Phil Andrew of the debt charity StepChange said it was not a case of families “living beyond their means”.

“The reality is that too many households, here in Britain, in 2018, simply cannot make ends meet, however hard they try,” he said.

“Not having enough money to make ends meet is not the same thing as living beyond your means—which implies you have a choice, when too many people do not.”

The ONS said households took out nearly £80 billion in loans last year, the highest in a decade.

A gated community

A millionaire landowner has told a group of residents they must pay him up to £5,000 to access their own driveways.

Rolls Royce-driving millionaire Ian Jones—who owns Rhos-on-Sea Golf Club in Llandudno, north Wales—purchased the track behind a row of cottages in Penrhynside last April.

He then sent letters to all 14 households asking them for £350 each.

One householder, who did not want to be named, said, “This is a very upsetting situation for all of us.

“We are concerned about emergency services not being able to get to us.”

Millionaire offers no pay

An aristocrat said to be worth £125 million has upset actors by asking them to work for free at a £20 per head event at his glorious stately home.

The 11th Duke of Rutland David Manners has advertised for “volunteer performers” to come to Belvoir Castle in Leicestershire to entertain paying visitors dressed as royalty and witches.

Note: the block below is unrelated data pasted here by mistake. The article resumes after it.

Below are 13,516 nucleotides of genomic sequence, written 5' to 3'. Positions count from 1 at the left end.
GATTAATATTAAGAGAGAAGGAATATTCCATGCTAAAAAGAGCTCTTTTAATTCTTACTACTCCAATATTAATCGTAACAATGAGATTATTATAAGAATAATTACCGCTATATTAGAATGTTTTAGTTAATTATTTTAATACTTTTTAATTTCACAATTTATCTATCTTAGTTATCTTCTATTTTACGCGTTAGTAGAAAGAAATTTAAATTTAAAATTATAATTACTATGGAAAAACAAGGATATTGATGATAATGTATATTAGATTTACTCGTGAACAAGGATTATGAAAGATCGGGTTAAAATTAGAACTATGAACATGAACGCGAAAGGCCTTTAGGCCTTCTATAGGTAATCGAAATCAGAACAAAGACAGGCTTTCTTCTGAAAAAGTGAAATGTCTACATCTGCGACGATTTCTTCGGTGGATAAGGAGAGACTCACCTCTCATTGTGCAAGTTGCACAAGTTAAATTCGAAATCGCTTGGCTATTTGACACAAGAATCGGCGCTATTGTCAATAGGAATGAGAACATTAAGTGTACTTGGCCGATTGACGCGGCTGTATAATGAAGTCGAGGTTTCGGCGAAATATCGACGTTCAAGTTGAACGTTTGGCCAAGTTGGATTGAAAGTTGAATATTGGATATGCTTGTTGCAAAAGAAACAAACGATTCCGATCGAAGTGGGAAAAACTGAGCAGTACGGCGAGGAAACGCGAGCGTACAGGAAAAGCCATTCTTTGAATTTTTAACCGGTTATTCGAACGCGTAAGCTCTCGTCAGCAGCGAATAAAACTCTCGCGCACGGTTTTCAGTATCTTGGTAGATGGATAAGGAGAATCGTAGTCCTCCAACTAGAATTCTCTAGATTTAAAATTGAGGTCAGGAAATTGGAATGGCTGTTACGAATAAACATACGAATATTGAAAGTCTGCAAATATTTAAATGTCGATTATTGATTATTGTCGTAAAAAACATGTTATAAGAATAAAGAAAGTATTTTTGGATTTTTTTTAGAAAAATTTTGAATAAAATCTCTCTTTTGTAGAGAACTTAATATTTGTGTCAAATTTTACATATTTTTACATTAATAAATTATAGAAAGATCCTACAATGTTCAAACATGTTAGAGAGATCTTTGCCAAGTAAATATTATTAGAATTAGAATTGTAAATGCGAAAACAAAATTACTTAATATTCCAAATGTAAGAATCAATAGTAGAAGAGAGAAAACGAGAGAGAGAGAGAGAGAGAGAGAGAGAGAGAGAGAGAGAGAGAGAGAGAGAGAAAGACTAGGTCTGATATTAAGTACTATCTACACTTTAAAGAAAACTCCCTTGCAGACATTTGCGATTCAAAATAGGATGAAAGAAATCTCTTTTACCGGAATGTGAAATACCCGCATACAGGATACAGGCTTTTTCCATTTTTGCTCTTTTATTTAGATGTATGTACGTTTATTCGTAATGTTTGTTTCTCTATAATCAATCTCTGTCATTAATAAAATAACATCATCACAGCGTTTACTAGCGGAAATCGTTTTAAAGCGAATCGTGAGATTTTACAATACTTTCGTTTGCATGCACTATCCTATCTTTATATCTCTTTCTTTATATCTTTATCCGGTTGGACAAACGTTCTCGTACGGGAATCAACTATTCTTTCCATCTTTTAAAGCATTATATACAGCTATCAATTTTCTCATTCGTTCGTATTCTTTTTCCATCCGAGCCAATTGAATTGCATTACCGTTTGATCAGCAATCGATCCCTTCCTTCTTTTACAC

Thespians must have “experience of acting or characterisation skills” and “flexible and able to work different hours each week”, an online advert says.

Crucially it appears the actors will not get a wage even though people watching them will pay up to £20 each to see them perform.

  • Child poverty rose last year as the incomes of Britain’s poorest 30 percent of families fell, a study shows.

The Resolution Foundation says the lowest paid are now between £50 and £150 a year worse off. It said benefit cuts that hit low income families, including tax credits, have driven a 3 percent increase in child poverty.

  • Police firearms operations rose 19 percent in the last year.

Forces in England and Wales carried out 18,746 armed operations in 2017/18.

Officers opened fire 12 times. The number of authorised

firearms officers in England and Wales had increased to 6,459, a rise of 181 jobs.

The Things They Say

‘You Betcha!’

News UK CEO Rebekah Brooks in 2016 promising success for the Sun newspaper’s online gambling website Sun Bets

‘Withdraw your funds now’

Message to punters on Sun Bets after it folded last month

‘Shameful treatment of a white, working class woman Cllr... stop your bullying.’

Labour MP Neil Coyle complains about democratic votes in the Labour Party

‘Why does Seacroft Tesco have no pies left?’

Coyle attempting to bully and body shame Labour MP Richard Burgon, whose constituency the shop is in

‘My wife is Japanese’

Tory foreign minister Jeremy Hunt displays a sound grasp of the facts on an official trip to China

‘My wife is Chinese, sorry’

Hunt’s grip on reality looks less strong and stable

‘It cost me everything’

US comedian Roseanne Barr on how racist tweets ruined her career. She claims she is not racist, but tweets in support of jailed Nazi Tommy Robinson